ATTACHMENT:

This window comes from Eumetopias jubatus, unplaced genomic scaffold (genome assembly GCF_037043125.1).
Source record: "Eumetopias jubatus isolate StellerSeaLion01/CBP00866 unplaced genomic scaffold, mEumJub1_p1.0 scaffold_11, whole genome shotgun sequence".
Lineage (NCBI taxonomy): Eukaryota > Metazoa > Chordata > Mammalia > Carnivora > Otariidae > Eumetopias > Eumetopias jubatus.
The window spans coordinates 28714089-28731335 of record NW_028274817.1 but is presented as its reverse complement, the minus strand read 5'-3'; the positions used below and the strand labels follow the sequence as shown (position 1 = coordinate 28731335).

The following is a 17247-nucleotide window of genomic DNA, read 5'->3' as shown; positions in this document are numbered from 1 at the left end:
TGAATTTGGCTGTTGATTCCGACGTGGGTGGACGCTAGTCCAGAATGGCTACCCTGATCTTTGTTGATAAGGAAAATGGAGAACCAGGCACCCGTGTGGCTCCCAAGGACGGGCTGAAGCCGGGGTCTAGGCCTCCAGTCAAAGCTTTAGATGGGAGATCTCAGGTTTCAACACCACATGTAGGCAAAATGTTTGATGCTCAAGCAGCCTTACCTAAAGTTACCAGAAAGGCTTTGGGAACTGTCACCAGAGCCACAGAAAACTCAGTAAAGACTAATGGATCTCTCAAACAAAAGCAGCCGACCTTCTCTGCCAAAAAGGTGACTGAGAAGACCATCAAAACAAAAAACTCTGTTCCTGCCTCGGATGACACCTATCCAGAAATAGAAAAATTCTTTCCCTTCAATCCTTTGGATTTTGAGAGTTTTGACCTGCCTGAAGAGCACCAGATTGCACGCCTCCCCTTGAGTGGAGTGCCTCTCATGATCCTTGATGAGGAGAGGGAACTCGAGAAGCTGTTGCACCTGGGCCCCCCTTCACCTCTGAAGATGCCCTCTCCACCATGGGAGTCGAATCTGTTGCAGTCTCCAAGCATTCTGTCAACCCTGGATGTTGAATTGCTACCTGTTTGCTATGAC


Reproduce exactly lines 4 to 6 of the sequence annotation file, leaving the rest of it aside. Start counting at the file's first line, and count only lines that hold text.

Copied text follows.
The window spans coordinates 28714089-28731335 of record NW_028274817.1 but is presented as its reverse complement, the minus strand read 5'-3'; the positions used below and the strand labels follow the sequence as shown (position 1 = coordinate 28731335).

The following is a 17247-nucleotide window of genomic DNA, read 5'->3' as shown; positions in this document are numbered from 1 at the left end:
TGAATTTGGCTGTTGATTCCGACGTGGGTGGACGCTAGTCCAGAATGGCTACCCTGATCTTTGTTGATAAGGAAAATGGAGAACCAGGCACCCGTGTGGCTCCCAAGGACGGGCTGAAGCCGGGGTCTAGGCCTCCAGTCAAAGCTTTAGATGGGAGATCTCAGGTTTCAACACCACATGTAGGCAAAATGTTTGATGCTCAAGCAGCCTTACCTAAAGTTACCAGAAAGGCTTTGGGAACTGTCACCAGAGCCACAGAAAACTCAGTAAAGACTAATGGATCTCTCAAACAAAAGCAGCCGACCTTCTCTGCCAAAAAGGTGACTGAGAAGACCATCAAAACAAAAAACTCTGTTCCTGCCTCGGATGACACCTATCCAGAAATAGAAAAATTCTTTCCCTTCAATCCTTTGGATTTTGAGAGTTTTGACCTGCCTGAAGAGCACCAGATTGCACGCCTCCCCTTGAGTGGAGTGCCTCTCATGATCCTTGATGAGGAGAGGGAACTCGAGAAGCTGTTGCACCTGGGCCCCCCTTCACCTCTGAAGATGCCCTCTCCACCATGGGAGTCGAATCTGTTGCAGTCTCCAAGCATTCTGTCAACCCTGGATGTTGAATTGCTACCTGTTTGCTATGAC